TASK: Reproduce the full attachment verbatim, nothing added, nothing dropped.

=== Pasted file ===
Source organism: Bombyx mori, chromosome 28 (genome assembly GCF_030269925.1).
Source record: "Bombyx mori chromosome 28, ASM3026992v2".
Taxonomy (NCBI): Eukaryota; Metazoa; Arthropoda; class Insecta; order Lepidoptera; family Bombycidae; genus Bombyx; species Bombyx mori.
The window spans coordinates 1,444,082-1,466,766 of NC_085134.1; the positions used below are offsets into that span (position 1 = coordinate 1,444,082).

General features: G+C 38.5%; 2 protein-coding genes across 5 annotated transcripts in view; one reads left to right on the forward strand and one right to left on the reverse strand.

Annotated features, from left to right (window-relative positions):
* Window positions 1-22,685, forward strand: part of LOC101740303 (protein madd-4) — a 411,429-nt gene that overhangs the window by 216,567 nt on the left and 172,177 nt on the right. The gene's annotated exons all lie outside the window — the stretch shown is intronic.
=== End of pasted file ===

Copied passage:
Source organism: Bombyx mori, chromosome 28 (genome assembly GCF_030269925.1).
Source record: "Bombyx mori chromosome 28, ASM3026992v2".
Taxonomy (NCBI): Eukaryota; Metazoa; Arthropoda; class Insecta; order Lepidoptera; family Bombycidae; genus Bombyx; species Bombyx mori.
The window spans coordinates 1,444,082-1,466,766 of NC_085134.1; the positions used below are offsets into that span (position 1 = coordinate 1,444,082).

General features: G+C 38.5%; 2 protein-coding genes across 5 annotated transcripts in view; one reads left to right on the forward strand and one right to left on the reverse strand.

Annotated features, from left to right (window-relative positions):
* Window positions 1-22,685, forward strand: part of LOC101740303 (protein madd-4) — a 411,429-nt gene that overhangs the window by 216,567 nt on the left and 172,177 nt on the right. The gene's annotated exons all lie outside the window — the stretch shown is intronic.